Examines the complex relationship between United States foreign policy and American national identity as it has changed from the post-cold war period through the defining moment of 9/11 and into the 21st century.
Starting with a discussion of notions of American identity in an historical sense, the contributors go on to examine the most central issues in US foreign policy and their impact on national identity including: the end of the Cold War, the rise of neo-conservatism, ideas of US Empire and the influence of the 'War on Terror'. The book sheds significant new light on the continuities and discontinuities in the relationship of US identity to foreign policy.
Foreword Anatol Lieven Introduction Part 1: History and Identity in US Foreign Policy 1. Identity and Victory: the Cold war’s end in American Memory Roger Johnson 2. Nativism or Cosmopolitanism? American Identity in the 21st century Carl Pedersen Part 2: Motivations, Identity and Ideology in US Foreign Policy 3. A Neo-Conservative-dominated US Foreign Policy establishment? Inderjeet Parmar 4. American Evangelical Protestantism and US Foreign Policy Caitlin Stewart 5. Constructing US Identity: Unilateralism and Multilateralism in US security policy Ed Lock Part 3: The Consequences: the reluctant Empire? 6. "Will the United States always be the ‘quintessential’ modern nation-state in an increasingly postmodern world?" Jason G. Ralph 7. How the Anglophones can save the American Imperium: Modelling the British Empire for a 21st century America. Binoy Kampmark 8. American Empire as a way of life: The search for Historical alternatives Jonathan Hansen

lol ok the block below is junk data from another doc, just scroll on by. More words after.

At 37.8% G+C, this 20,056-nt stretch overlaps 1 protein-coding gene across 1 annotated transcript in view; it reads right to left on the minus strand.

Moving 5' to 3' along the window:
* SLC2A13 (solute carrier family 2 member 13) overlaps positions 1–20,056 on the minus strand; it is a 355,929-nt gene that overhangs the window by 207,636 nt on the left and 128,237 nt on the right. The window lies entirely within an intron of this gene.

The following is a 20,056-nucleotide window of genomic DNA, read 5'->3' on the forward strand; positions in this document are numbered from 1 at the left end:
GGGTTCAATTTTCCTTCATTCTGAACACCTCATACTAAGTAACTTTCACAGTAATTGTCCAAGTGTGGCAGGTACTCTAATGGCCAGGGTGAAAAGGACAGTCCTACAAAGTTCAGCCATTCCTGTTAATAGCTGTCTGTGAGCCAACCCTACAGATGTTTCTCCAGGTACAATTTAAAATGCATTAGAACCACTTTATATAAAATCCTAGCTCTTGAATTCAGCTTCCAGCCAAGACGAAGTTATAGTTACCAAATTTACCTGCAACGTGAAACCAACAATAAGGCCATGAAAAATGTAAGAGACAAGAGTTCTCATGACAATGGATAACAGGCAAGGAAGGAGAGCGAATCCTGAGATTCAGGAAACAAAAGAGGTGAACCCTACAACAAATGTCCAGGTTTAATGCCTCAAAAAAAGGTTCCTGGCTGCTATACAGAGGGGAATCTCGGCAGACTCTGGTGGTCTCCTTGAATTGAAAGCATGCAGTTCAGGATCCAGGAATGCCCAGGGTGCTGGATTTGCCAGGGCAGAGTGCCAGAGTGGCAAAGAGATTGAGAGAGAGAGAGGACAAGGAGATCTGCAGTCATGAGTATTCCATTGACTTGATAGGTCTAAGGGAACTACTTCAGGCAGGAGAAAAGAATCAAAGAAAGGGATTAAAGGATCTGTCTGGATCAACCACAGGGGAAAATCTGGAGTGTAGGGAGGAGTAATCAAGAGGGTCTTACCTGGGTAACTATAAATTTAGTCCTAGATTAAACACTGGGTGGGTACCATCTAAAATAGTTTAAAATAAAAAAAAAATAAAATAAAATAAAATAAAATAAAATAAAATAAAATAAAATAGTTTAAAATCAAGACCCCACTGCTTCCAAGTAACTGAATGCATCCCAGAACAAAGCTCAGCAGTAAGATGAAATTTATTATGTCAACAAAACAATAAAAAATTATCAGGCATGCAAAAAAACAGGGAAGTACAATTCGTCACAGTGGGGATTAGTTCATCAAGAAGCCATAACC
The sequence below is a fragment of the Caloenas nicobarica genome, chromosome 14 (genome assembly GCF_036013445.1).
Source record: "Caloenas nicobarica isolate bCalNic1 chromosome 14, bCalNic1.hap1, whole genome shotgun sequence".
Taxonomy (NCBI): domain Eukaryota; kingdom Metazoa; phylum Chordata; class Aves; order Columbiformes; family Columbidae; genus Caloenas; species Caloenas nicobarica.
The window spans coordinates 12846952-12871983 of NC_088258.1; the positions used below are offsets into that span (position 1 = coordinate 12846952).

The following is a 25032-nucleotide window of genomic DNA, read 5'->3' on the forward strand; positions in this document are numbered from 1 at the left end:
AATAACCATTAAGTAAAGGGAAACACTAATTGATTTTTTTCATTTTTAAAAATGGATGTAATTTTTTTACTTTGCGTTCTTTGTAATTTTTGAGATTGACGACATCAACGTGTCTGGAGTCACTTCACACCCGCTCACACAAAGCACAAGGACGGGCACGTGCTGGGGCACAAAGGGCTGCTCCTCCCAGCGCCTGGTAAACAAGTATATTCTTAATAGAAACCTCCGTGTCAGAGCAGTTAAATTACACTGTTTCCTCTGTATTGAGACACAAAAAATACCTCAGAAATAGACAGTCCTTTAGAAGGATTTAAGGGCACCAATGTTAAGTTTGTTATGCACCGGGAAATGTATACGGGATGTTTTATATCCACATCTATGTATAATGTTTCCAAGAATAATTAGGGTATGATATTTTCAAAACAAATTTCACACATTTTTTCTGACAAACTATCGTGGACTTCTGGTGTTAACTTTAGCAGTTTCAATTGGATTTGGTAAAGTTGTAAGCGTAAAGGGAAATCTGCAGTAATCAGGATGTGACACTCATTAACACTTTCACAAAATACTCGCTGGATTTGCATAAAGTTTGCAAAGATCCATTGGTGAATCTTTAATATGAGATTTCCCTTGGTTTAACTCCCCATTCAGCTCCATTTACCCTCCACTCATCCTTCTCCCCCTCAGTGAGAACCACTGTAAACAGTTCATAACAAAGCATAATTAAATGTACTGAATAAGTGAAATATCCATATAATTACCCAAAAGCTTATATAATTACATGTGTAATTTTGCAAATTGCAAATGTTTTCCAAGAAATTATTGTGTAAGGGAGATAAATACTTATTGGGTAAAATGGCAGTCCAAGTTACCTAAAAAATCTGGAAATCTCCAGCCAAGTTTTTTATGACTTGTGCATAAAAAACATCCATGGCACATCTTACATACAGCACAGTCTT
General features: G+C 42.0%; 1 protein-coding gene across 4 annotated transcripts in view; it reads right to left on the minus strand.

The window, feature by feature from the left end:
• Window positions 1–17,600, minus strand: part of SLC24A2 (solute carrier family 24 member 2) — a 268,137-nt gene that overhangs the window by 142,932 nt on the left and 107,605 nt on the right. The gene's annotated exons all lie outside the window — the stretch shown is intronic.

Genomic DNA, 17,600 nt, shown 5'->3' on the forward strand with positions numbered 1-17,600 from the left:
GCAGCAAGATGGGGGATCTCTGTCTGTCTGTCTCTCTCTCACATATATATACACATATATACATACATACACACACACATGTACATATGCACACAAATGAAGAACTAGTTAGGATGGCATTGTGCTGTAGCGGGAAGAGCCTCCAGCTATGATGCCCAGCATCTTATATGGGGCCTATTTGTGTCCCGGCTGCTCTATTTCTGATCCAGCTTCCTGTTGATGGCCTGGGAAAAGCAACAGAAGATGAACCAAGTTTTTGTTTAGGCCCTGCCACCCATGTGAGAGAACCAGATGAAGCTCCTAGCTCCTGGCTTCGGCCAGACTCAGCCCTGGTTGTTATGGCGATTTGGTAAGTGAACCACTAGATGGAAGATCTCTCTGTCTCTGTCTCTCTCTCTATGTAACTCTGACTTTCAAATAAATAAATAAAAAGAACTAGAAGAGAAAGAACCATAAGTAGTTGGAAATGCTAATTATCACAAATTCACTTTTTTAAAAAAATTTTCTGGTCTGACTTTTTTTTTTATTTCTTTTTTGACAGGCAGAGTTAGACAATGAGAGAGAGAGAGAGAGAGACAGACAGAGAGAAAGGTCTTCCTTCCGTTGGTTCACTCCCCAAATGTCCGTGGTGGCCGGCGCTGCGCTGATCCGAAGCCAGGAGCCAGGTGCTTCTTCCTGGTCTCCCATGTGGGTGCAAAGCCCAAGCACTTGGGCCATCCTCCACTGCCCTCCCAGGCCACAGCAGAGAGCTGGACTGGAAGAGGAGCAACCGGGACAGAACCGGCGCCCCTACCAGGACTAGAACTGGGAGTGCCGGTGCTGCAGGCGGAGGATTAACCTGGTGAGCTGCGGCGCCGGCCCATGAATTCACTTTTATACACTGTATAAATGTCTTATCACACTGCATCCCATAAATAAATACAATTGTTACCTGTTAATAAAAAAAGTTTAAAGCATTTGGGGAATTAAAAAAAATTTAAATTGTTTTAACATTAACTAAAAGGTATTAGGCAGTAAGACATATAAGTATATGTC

This new series sets out to publish high quality works by leading and emerging scholars critically engaging with United States Foreign Policy. The series welcomes a variety of approaches to the subject and draws on scholarship from international relations, security studies, international political economy, foreign policy analysis and contemporary international history.
Subjects covered include the role of administrations and institutions, the media, think tanks, ideologues and intellectuals, elites, transnational corporations, public opinion, and pressure groups in shaping foreign policy, US relations with individual nations, with global regions and global institutions and America’s evolving strategic and military policies.
The series aims to provide a range of books – from individual research monographs and edited collections to textbooks and supplemental reading for scholars, researchers, policy analysts, and students.